# Re: [PATCHSET block/for-next] IO cost model based work-conserving porportional controller

From: Paolo Valente
Date: Wed Feb 19 2020 - 13:34:15 EST

Hi Tejun
sorry for the long delay, but, before replying, I preferred to analyze
io.cost deeply.

> Il giorno 6 set 2019, alle ore 16:58, Tejun Heo <tj@xxxxxxxxxx> ha scritto:
>
> Hello, Paolo.
>
> On Fri, Sep 06, 2019 at 11:07:17AM +0200, Paolo Valente wrote:
>> email. As for the filesystem, I'm interested in ext4, because it is
>> the most widely used file system, and, with some workloads, it makes
>
> Ext4 can't do writeback control as it currently stands. It creates
> hard ordering across data writes from different cgroups. No matter
> what mechanism you use for IO control, it is broken. I'm sure it's
> fixable but does need some work.
>

Yep. However, with read+write mixes, bfq controls I/O while io.cost
fails.

> That said, read-only tests like you're doing should work fine on ext4
> too but the last time I tested io control on ext4 is more than a year
> ago so something might have changed in the meantime.
>
> Just to rule out this isn't what you're hitting. Can you please run
> your test on btrfs with the following patchset applied?
>
> http://lkml.kernel.org/r/20190710192818.1069475-1-tj@xxxxxxxxxx
>

I've run tests with btrfs too, things get better, but the same issues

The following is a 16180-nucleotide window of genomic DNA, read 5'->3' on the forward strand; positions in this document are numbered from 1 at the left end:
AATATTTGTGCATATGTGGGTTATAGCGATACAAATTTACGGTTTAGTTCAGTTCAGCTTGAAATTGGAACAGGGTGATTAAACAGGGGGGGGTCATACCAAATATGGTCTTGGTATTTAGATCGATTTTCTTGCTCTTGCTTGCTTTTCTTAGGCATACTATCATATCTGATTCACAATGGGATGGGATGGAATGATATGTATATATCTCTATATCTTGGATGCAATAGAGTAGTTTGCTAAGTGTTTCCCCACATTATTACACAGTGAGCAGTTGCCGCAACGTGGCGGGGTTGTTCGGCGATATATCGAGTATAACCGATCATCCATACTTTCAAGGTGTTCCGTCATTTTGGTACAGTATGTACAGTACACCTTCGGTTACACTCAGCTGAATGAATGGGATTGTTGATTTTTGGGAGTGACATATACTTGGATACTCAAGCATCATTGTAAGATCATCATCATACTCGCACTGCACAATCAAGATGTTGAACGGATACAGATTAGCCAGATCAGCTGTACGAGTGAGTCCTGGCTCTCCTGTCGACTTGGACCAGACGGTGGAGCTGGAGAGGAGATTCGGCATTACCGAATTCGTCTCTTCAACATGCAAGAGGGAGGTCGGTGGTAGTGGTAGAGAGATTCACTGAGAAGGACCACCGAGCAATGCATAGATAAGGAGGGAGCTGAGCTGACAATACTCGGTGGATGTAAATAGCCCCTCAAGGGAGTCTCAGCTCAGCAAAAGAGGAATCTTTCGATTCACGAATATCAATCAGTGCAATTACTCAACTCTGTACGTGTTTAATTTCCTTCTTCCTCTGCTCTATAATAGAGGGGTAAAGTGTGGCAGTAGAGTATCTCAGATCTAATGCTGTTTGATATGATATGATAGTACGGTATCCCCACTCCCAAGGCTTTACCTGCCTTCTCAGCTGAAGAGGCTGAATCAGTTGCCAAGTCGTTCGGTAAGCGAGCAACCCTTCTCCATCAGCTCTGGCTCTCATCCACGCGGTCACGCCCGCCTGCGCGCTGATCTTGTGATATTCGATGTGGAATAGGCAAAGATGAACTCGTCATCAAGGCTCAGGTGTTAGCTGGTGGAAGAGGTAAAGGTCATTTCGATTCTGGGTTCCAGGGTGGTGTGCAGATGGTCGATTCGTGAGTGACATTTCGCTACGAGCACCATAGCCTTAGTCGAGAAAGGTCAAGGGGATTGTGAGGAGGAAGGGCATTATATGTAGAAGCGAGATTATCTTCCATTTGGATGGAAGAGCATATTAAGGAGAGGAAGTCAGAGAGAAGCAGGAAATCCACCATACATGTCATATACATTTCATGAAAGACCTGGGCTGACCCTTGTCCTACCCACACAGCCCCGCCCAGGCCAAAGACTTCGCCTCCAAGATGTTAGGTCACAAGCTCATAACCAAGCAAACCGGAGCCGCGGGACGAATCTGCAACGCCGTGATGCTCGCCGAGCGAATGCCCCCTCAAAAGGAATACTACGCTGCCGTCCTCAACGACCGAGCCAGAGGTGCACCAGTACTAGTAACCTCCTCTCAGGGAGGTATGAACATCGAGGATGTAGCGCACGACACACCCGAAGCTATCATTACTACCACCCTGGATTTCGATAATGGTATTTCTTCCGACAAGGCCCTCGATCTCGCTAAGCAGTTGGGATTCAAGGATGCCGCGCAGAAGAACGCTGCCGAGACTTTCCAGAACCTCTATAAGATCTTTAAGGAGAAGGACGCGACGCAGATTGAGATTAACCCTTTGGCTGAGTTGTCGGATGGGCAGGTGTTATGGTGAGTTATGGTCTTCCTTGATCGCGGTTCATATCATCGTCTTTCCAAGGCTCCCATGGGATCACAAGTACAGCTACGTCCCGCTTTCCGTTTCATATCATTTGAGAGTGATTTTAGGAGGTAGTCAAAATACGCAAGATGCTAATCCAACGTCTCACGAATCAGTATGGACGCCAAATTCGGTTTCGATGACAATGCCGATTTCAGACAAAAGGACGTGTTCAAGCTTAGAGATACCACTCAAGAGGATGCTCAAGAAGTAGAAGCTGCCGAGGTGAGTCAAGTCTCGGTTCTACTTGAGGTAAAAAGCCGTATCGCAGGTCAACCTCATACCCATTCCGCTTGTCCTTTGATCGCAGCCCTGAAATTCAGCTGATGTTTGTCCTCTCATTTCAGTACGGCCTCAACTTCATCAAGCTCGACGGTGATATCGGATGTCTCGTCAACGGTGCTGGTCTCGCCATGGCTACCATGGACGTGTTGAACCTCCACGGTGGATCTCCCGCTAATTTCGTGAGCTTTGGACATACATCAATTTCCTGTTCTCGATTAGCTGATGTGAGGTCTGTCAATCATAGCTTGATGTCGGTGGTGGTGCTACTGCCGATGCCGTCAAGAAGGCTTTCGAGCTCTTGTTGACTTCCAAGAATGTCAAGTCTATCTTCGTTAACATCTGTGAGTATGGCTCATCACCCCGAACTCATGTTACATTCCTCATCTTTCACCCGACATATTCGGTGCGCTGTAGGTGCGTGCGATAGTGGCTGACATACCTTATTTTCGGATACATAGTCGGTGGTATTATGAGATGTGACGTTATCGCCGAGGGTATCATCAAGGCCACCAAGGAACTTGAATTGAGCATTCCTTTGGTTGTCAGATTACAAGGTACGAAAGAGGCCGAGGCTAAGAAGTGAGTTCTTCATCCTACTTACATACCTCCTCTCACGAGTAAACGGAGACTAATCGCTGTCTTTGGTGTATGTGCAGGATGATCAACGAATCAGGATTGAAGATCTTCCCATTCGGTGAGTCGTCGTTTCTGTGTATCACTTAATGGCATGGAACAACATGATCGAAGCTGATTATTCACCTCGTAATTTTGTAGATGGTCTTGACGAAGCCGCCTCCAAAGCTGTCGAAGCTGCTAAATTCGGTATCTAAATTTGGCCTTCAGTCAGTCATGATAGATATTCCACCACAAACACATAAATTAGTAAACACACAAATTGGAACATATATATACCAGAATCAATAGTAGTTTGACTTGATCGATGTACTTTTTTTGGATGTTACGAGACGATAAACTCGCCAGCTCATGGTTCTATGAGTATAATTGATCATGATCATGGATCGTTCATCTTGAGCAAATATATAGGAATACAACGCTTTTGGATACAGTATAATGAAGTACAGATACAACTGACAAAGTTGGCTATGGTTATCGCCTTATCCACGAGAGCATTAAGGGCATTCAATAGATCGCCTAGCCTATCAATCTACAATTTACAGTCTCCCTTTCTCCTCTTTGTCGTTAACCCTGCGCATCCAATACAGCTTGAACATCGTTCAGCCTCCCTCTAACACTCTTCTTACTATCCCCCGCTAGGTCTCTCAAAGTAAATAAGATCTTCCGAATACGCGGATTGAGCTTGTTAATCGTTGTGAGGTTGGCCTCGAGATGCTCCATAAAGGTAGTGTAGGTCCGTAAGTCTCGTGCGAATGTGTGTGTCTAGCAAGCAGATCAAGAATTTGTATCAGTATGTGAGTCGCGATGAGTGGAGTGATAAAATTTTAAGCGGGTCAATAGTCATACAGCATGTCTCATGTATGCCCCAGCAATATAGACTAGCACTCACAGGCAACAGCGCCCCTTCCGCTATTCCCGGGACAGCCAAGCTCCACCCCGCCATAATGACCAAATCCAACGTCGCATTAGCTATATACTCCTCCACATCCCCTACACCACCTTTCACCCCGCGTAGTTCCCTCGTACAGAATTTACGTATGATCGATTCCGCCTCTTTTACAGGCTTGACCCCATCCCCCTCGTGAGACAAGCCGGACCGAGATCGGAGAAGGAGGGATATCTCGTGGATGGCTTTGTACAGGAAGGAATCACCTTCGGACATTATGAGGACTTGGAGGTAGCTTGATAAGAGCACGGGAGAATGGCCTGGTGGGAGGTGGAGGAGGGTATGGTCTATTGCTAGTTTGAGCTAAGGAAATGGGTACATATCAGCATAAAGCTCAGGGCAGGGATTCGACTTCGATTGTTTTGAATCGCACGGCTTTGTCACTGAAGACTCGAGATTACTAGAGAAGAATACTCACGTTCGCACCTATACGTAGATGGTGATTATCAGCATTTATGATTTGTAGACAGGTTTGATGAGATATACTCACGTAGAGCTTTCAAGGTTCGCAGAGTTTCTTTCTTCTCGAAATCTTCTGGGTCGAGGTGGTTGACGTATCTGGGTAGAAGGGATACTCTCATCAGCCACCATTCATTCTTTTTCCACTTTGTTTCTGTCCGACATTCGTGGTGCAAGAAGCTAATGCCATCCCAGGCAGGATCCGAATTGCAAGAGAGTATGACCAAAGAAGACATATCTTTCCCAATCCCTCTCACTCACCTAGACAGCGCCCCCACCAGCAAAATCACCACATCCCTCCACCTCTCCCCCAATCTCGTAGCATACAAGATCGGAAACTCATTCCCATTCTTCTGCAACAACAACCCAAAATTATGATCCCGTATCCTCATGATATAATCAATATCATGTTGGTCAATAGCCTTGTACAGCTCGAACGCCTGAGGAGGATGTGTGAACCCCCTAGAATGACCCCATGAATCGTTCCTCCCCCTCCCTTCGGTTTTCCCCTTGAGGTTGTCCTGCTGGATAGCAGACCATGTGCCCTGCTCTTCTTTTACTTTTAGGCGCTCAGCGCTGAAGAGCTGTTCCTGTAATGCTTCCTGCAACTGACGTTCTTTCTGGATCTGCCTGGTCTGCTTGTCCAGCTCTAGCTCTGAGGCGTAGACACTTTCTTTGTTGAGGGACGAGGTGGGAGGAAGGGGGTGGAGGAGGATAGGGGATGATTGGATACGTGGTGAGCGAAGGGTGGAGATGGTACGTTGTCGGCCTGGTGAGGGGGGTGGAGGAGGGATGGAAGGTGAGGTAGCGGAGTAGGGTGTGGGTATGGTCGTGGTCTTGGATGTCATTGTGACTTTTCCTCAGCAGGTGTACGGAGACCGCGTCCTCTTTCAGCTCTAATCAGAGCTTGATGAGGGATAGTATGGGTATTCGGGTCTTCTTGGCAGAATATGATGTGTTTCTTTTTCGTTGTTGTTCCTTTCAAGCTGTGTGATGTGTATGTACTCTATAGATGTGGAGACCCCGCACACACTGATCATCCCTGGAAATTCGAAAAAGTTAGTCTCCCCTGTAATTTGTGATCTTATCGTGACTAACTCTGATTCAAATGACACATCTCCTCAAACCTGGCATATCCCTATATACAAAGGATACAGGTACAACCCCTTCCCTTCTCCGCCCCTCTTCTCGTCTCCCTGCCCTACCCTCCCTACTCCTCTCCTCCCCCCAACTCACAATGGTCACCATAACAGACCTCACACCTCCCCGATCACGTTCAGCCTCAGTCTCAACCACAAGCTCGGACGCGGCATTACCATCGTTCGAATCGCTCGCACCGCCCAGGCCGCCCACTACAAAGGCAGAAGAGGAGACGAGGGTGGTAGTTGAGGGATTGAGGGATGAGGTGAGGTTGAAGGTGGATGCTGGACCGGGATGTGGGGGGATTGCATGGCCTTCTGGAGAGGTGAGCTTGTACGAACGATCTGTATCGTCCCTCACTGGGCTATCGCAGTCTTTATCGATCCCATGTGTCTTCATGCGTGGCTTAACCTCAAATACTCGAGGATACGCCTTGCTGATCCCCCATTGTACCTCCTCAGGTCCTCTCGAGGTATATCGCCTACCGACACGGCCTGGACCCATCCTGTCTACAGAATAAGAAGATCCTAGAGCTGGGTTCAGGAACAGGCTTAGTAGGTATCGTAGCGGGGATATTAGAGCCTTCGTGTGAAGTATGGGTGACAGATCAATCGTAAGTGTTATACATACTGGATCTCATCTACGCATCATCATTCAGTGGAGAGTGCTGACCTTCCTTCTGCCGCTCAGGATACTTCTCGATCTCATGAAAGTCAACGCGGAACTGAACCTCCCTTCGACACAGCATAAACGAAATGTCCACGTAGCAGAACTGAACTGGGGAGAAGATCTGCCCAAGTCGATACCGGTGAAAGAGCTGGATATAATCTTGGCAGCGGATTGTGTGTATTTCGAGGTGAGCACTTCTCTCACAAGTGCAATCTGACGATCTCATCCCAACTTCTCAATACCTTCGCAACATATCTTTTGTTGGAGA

show up with other workloads. This is one of the reasons why I
decided to analyze the problem more deeply (see below).

> And as I wrote in the previous reply, I did run your benchmark on one
> of the test machines and it did work fine.
>

To address this issue we repeated the same tests on a lot of different
drives and machines. Here is a list:
- PLEXTOR SATA PX-256M5S SSD, mounted on a Thinkpad W520
- HITACHI HTS72755 HDD, mounted on a Thinkpad W520
- WDC WD10JPVX-22JC3T0 HDD, mounted on an Acer V3-572G-75CA
- TOSHIBA MQ04ABF1 HDD, mounted on a Dell G5 5590
- Samsung SSD 860 (500GB), mounted on ThinkPad X1 Extreme

Same outcome.

So, as I wrote above, I decided to analyze io.cost in depth, and to
try to understand why it fails with some workloads. I've been writing
my findings in an article.

I'm pasting the latex source of the (relatively long) section of this
article devoted to explaining the failures of io.cost with come
workloads. If this text is not enough, I'm willing to share the full
article privately.

In this section we provide an explanation for each of the two failures
of \iocost shown in the previous figures for some workloads: failure
to guarantee a fair bandwidth distribution and failure to reach a high
throughput. Then, in view of these explanations, we point out why \bfq
does not suffer from this problem. Let us start by stating the root
cause for both failures.

Drives have very complex transfer functions, because of multiple
channels, in-channel pipelines, striping, locality-dependent
collection, wearing, ... In particular, these features make the